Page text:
Creating an environment that is conducive to staff development has always been at the heart of many healthcare systems. What about self-development? From personal experience, I've learned that many systems don't always support clinical staff education.
One of the reasons I've stayed at my current place of employment is due to the support of my leaders, not only for personal issues, but professional advancement as well. This past year I had the honor of having my doctorate of physical therapy bestowed on me. Being encouraged by my peers who worked with me every day, I decided the time was right in my life to further my education and become "re-ignited," especially after becoming a single mother of two teenage girls.
What better way to show daughters what a strong woman can accomplish, and come out way ahead of anything we ever imagined. Another reason was because my healthcare system believes in investing in its own dedicated, long-term employees. As a result, there's a higher quality of care being delivered by those of us invested in our "second family."
Although there is a limited number of those left without a graduate degree in physical therapy in the healthcare system, we continuously look for other opportunities for our clinical staff to develop themselves, if not in furthering their degrees, then improving their clinical status. The latest development is the clinical ladder for rehabilitative medicine. Across the healthcare system, we've developed a tool for staff to consider applying for, which will bestow on them a rank that demonstrates a higher level of care, as well as identify the leaders in our system.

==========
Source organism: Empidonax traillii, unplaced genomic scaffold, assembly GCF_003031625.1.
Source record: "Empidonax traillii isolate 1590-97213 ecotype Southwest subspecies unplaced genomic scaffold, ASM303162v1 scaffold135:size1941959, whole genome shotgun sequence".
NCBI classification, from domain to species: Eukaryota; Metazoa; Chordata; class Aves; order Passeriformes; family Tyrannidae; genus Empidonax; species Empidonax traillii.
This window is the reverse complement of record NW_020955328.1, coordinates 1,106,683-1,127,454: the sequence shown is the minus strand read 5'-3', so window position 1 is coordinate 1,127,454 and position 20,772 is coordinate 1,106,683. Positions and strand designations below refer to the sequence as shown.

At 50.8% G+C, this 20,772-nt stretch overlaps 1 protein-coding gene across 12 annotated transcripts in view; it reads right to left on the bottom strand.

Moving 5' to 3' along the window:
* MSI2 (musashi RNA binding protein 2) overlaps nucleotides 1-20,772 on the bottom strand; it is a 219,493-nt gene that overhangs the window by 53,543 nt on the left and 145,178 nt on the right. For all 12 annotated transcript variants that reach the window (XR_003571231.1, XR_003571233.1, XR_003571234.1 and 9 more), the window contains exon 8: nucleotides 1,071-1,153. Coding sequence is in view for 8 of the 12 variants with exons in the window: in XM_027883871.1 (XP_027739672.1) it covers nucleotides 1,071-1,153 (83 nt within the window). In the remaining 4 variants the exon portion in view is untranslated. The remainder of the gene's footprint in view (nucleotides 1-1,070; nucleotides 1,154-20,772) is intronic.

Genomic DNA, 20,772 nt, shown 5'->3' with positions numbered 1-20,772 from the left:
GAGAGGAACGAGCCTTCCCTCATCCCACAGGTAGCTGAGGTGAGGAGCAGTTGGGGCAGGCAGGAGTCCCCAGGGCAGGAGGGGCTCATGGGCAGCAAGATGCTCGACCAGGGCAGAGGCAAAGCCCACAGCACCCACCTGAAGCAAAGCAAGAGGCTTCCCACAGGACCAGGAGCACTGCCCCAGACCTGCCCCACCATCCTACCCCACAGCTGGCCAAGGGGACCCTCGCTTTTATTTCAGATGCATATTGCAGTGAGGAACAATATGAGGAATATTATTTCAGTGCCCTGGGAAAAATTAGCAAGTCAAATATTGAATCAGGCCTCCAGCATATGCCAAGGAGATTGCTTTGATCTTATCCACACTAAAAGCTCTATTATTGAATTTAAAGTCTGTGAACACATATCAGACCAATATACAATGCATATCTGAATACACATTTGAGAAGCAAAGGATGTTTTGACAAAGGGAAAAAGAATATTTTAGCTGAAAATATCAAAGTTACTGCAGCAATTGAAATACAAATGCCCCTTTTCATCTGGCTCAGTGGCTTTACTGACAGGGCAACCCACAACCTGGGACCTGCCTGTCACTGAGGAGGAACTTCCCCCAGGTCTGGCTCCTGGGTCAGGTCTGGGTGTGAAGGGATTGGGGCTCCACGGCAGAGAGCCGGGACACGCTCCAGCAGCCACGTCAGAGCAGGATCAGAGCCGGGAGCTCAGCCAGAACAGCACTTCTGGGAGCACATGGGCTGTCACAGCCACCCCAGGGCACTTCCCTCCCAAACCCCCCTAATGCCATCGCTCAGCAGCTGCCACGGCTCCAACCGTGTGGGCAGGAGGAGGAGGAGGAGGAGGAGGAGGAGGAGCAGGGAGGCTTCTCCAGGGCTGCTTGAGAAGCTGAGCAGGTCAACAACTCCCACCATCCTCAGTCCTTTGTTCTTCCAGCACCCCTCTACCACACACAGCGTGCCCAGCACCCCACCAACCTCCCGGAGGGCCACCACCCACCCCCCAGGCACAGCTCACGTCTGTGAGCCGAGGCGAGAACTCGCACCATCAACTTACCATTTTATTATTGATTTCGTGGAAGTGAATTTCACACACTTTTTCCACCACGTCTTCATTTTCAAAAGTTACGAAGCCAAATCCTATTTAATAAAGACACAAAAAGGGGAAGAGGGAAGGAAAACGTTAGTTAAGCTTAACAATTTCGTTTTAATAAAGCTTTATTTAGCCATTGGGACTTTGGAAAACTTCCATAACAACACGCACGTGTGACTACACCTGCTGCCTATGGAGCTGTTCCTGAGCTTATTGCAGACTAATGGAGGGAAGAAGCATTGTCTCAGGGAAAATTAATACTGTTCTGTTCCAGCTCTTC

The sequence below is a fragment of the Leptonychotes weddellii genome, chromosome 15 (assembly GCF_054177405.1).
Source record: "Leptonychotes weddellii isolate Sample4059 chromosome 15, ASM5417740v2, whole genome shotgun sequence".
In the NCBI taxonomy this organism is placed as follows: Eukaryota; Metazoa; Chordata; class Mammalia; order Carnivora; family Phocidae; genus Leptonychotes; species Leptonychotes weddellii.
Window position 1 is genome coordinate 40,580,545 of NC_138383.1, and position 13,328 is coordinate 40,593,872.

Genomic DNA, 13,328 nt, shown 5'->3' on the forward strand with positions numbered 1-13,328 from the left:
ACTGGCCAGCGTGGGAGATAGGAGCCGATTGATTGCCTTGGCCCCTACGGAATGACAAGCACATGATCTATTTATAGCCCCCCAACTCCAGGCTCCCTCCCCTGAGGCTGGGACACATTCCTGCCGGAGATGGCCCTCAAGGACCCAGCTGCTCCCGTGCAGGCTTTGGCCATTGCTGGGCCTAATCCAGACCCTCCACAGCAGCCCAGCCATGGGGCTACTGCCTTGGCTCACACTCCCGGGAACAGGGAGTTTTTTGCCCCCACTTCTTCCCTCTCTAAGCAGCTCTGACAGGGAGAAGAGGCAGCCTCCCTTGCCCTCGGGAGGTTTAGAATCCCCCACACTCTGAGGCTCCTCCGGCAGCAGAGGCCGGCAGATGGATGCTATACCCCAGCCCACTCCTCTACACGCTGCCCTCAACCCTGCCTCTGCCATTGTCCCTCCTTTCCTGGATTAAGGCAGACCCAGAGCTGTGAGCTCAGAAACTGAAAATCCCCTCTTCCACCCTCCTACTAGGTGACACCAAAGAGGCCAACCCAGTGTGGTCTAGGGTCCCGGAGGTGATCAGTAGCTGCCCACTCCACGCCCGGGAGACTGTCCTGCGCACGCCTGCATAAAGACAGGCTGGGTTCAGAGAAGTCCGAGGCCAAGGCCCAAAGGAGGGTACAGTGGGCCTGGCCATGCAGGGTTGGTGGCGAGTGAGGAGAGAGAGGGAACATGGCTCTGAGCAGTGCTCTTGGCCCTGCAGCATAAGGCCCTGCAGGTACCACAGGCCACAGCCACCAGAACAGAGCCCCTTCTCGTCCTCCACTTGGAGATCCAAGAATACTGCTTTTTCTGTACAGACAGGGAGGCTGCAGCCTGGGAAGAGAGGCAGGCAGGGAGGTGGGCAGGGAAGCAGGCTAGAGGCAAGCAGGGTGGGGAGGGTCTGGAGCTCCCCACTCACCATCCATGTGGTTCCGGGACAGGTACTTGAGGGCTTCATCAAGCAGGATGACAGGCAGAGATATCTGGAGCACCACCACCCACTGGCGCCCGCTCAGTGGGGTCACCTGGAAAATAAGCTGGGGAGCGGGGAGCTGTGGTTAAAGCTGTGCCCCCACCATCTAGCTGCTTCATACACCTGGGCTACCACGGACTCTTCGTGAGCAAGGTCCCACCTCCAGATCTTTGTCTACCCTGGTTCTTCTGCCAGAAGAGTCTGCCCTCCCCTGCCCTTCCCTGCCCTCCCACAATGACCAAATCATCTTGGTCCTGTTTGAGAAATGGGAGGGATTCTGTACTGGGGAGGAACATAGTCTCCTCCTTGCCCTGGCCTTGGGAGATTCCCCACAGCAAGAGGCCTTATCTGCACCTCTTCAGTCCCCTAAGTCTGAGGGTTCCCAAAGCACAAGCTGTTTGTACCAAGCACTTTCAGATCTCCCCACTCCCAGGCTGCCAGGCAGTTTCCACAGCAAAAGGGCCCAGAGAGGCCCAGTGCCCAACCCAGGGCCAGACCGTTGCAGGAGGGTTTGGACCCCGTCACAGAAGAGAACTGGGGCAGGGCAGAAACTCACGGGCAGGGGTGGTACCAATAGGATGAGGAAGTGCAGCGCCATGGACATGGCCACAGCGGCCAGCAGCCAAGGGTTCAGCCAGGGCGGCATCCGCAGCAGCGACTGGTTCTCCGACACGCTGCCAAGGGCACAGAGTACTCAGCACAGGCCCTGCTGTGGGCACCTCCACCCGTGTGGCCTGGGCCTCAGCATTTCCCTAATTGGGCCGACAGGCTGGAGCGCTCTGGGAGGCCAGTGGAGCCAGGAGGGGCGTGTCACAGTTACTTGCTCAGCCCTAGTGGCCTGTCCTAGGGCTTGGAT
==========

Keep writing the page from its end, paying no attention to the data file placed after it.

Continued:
As part of a system that employs different levels of education, ages and skills, some of us have struggled with the idea of what it will take to become a level II or level III clinician. From obtaining a higher degree, to developing a program, performing research, providing a continuing education course to outside therapists, the transition of climbing a step on the clinical ladder is proving to be quite challenging to some, and not so much to others who continuously invest in themselves.
As an employee of Memorial Healthcare System, I'm often reminded why many of us (including myself) entered the field of rehabilitative medicine. Having experienced the support, both emotionally and financially, over the years, I strongly believe that showing employees their education is valued highly, will continue to produce loyal employees for years to come. This system surely has my vote!